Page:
She mostly looks the same but she has put on weight. It’s not in my nature to remark on that.
It doesn’t stop her, though. “You have lost weight!” she lies loudly. I can see many eyes sizing me up and am embarrassed.
“Hardly, but I am glad you think so.” I try a nonchalant smile but I am trying again to smoothen things, I know. And I am shocked by how easily I’ve slipped into the role of peacemaker, victim, what-have-you again. But how does one deal with toxic people? If ever there was a course on that, I would attend it.
“So, you say you are happy. Are you happy, really? But, yes, people like you with no conscience find it easier to be happy, no?” and she laughs as if she cracked a splendid joke.
This new barb refers to the fact that I willfully, completely cut off from her after the dinner fiasco. Her last What’s App message had referred to my lack of conscience and appreciation for the person she is. How I was the sort of person who would never understand her or the reality of the world we live in.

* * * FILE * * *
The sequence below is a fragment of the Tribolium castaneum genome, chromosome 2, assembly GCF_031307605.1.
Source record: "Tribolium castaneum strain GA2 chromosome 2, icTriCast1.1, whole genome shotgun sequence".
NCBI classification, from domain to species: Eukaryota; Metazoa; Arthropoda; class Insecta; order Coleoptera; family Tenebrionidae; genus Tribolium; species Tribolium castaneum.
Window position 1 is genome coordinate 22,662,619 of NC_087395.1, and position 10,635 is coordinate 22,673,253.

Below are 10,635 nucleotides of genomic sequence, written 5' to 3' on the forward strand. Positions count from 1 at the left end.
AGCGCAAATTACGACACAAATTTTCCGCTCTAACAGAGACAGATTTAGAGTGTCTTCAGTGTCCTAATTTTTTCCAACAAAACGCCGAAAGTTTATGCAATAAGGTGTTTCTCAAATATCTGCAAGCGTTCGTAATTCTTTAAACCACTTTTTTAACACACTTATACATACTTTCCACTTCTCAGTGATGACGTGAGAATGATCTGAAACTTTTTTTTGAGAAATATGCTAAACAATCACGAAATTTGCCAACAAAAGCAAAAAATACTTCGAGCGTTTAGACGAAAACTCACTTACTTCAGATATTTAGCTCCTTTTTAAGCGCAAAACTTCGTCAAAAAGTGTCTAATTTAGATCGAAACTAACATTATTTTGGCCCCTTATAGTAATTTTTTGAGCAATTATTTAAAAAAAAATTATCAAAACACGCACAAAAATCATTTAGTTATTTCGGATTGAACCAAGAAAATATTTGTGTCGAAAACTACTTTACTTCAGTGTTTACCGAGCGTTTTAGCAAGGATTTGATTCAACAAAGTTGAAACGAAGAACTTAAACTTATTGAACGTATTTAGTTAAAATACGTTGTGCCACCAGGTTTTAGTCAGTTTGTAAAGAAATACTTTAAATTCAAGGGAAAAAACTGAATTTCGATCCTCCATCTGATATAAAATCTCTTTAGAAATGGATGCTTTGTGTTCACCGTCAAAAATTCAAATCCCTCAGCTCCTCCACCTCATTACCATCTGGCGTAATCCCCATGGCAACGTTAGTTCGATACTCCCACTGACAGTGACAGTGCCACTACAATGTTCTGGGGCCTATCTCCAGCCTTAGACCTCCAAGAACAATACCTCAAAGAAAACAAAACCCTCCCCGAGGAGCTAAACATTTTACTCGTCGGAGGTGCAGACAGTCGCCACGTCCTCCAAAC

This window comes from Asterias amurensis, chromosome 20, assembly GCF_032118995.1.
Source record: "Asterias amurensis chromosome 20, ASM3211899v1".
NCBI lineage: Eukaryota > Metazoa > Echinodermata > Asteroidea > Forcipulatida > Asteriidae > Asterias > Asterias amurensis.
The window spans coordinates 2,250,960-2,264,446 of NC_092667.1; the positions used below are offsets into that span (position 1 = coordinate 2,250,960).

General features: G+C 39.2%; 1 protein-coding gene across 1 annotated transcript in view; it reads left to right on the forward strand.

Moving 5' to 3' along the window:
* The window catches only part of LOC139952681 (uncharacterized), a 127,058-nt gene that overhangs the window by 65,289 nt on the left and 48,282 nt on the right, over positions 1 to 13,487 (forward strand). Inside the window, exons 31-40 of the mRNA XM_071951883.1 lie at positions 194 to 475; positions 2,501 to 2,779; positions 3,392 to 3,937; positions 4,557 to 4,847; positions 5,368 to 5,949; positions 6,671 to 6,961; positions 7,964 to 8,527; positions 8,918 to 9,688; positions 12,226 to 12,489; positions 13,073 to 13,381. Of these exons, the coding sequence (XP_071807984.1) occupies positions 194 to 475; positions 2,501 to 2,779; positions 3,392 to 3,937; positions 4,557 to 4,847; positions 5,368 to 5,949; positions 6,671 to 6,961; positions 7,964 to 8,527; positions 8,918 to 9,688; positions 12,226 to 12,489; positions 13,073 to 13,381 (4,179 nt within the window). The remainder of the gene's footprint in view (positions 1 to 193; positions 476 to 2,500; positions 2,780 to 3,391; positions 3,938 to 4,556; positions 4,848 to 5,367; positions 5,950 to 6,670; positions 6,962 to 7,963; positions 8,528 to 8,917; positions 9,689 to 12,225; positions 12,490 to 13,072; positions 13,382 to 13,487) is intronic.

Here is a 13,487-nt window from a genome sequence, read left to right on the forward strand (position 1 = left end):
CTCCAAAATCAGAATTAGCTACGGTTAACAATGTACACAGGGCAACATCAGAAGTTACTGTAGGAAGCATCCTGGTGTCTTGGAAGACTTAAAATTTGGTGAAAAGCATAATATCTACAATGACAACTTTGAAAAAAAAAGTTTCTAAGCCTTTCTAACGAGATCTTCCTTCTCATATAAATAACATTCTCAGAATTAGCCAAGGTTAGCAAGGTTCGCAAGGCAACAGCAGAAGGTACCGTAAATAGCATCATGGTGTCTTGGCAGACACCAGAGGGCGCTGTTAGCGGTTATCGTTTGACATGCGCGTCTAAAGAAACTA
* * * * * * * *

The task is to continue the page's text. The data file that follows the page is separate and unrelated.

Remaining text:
I smile. I actually feel sorry for her, this woman whom no one likes for long. This woman who can only be happy if people around her are unhappy. My voice when I speak is calm. I know I don’t have to justify myself to her sorts anymore. I don’t need their understanding. And they have no love to give anyone. Not really.
“You know what, I am actually happy. But I see you haven’t changed a bit. Still the same bitchy nonsense. Don’t you ever get tired of this? Don’t answer. That’s rhetoric.”
She is taken aback, I can tell, as I walk away from her.
Written for a writing prompt on WetInk, the BWW online community platform